While owing a sizable debt to McPherson Oil, Sam Massey transferred the Locust Fork property, his largest asset, to his son, an insider, and was thereafter insolvent. The only consideration for this conveyance was "love and affection," and this Court has previously held that a conveyance given in return for "love and affection" is supported by "good," rather than "valuable" consideration, and is thus a voluntary conveyance and void against existing creditors. Roddam v. Martin, 285 Ala. 619, 235 So. 2d 654 (1970); Schwab v. Powers, 228 Ala. 205, 153 So. 423 (1934). Mike Massey did state at trial that Upper Cliff Mining owed Massey and Sons $7200 for certain goods sold, and that he extinguished this debt in return for his father's conveyance to him; however, there was no invoice or other document to show that Sam Massey ever bought goods from Massey and Sons or otherwise incurred a $7200 debt to that business. Sam Massey deeded the property to his son as an individual, *597 not to Massey & Sons, and Mike Massey did not thereafter convey the property to his business. Mike Massey did not report the alleged debt to Massey & Sons as a loss on Massey & Sons corporate tax returns, nor did he later report the conveyance as income. There is thus no evidence, other than Mike Massey's testimony, to show that Sam Massey owed any debt to his son's business or that such a debt was extinguished as consideration for the conveyance.

The evidence overwhelmingly indicates that the conveyance from Sam Massey to his son was made without valuable consideration, and other indicia of a fraudulent transfer, within the meaning of § 8-9A-4, are readily apparent from the record; accordingly, we conclude that the trial court misapplied the law to these facts in determining that the conveyance was a legitimate one. We therefore reverse the trial court's judgment and remand the cause for the entry of a judgment consistent with this opinion.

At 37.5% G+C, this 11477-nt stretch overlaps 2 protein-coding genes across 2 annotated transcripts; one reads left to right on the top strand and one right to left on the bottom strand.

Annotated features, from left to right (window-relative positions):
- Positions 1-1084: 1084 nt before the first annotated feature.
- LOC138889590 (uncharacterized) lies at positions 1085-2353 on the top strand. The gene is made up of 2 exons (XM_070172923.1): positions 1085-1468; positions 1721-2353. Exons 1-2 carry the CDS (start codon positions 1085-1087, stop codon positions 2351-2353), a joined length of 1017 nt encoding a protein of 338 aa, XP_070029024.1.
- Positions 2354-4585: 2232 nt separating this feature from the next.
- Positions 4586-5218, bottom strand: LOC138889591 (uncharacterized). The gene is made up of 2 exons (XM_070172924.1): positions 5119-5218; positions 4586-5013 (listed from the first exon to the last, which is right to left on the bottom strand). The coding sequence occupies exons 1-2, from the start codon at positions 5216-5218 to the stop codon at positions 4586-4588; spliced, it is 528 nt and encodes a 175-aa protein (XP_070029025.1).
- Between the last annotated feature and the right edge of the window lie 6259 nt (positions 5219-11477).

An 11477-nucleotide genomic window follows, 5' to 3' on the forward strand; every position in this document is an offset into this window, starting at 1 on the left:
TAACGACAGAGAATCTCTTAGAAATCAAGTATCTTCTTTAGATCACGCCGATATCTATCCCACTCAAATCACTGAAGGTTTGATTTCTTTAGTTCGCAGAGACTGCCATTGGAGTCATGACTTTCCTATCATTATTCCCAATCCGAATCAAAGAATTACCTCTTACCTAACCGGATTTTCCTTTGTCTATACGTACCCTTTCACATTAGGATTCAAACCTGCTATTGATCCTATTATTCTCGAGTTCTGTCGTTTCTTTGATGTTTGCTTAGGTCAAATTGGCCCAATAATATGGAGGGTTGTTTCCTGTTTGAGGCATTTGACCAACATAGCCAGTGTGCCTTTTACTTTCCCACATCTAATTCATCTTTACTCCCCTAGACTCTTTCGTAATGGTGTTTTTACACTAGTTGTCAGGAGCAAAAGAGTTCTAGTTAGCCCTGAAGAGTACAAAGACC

HOUSTON, J., concurs specially.

HOUSTON, Justice (concurring specially).

Sam Massey was a shareholder of a corporation known as Upper Cliff Mining Company, Inc. His son Mike Massey owned all of the capital stock in a corporation known as Massey & Sons, Inc. On February 14, 1990, while Sam was indebted to McPherson Oil Company, Inc., he conveyed a one-half interest in the real property in question, which he owned individually, to his son Mike, with the consideration shown in the deed as "love and affection" only. There was no showing of any debt owed by Sam to Mike. The record contains evidence indicating that Upper Cliff Mining Company, Inc., owed money to Massey & Sons, Inc. I assume that the trial court found this to be the case; however, the record contains no evidence indicating why Sam, as a stockholder of Upper Cliff Mining Company, had any legal obligation to pay a debt of Upper Cliff Mining Company to Massey & Sons. Nor was there any evidence indicating that the conveyance of this ½ interest in the real property to Mike individually satisfied Upper Cliff Mining Company's debt to Massey & Sons. If there had been evidence of a debt owed by Sam to Mike, then, given the testimony presented, I would have affirmed the judgment of the trial court.